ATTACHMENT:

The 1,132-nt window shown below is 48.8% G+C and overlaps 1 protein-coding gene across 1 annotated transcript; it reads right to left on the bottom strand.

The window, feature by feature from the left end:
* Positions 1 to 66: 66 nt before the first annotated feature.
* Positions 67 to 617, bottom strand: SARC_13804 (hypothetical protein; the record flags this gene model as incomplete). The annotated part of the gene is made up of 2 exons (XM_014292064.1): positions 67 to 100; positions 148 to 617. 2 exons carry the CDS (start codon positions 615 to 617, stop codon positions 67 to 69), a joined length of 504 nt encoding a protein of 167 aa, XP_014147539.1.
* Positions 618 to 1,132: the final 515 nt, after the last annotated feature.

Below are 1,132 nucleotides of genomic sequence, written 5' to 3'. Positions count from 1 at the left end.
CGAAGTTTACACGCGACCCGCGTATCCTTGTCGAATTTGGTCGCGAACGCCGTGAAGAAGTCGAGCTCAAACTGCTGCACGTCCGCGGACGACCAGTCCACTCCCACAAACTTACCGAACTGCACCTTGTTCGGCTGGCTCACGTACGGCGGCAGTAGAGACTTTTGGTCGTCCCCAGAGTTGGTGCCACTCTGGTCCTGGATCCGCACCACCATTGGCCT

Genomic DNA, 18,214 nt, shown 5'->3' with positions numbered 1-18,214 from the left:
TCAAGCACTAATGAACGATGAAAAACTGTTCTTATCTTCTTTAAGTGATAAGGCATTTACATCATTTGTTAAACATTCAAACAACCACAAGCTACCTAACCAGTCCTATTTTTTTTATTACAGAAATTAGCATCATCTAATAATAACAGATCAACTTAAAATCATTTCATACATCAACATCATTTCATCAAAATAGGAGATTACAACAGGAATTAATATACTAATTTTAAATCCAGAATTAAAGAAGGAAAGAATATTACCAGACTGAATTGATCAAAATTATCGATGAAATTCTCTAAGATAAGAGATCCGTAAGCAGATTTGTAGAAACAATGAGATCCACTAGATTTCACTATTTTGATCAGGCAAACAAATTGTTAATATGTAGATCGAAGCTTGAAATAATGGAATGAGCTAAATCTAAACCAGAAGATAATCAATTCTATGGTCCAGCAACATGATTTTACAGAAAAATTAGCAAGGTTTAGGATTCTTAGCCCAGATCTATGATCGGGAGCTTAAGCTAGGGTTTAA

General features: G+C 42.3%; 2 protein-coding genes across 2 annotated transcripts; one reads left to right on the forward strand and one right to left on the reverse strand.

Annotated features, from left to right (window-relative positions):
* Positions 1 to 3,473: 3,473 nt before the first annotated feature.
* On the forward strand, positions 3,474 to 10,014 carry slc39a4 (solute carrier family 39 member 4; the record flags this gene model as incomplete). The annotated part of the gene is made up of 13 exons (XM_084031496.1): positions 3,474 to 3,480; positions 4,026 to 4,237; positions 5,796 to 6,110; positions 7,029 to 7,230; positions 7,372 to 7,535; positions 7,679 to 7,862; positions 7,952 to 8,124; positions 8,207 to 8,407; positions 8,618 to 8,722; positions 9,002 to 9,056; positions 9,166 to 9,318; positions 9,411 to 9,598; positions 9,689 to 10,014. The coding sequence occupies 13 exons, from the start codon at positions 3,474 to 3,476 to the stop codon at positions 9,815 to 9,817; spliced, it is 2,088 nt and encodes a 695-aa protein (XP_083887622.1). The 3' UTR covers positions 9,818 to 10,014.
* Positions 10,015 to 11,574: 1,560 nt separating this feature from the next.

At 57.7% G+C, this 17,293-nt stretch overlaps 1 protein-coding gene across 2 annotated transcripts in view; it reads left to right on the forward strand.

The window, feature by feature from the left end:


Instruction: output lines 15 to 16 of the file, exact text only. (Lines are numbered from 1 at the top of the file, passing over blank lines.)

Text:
At 57.7% G+C, this 17,293-nt stretch overlaps 1 protein-coding gene across 2 annotated transcripts in view; it reads left to right on the forward strand.

The window, feature by feature from the left end: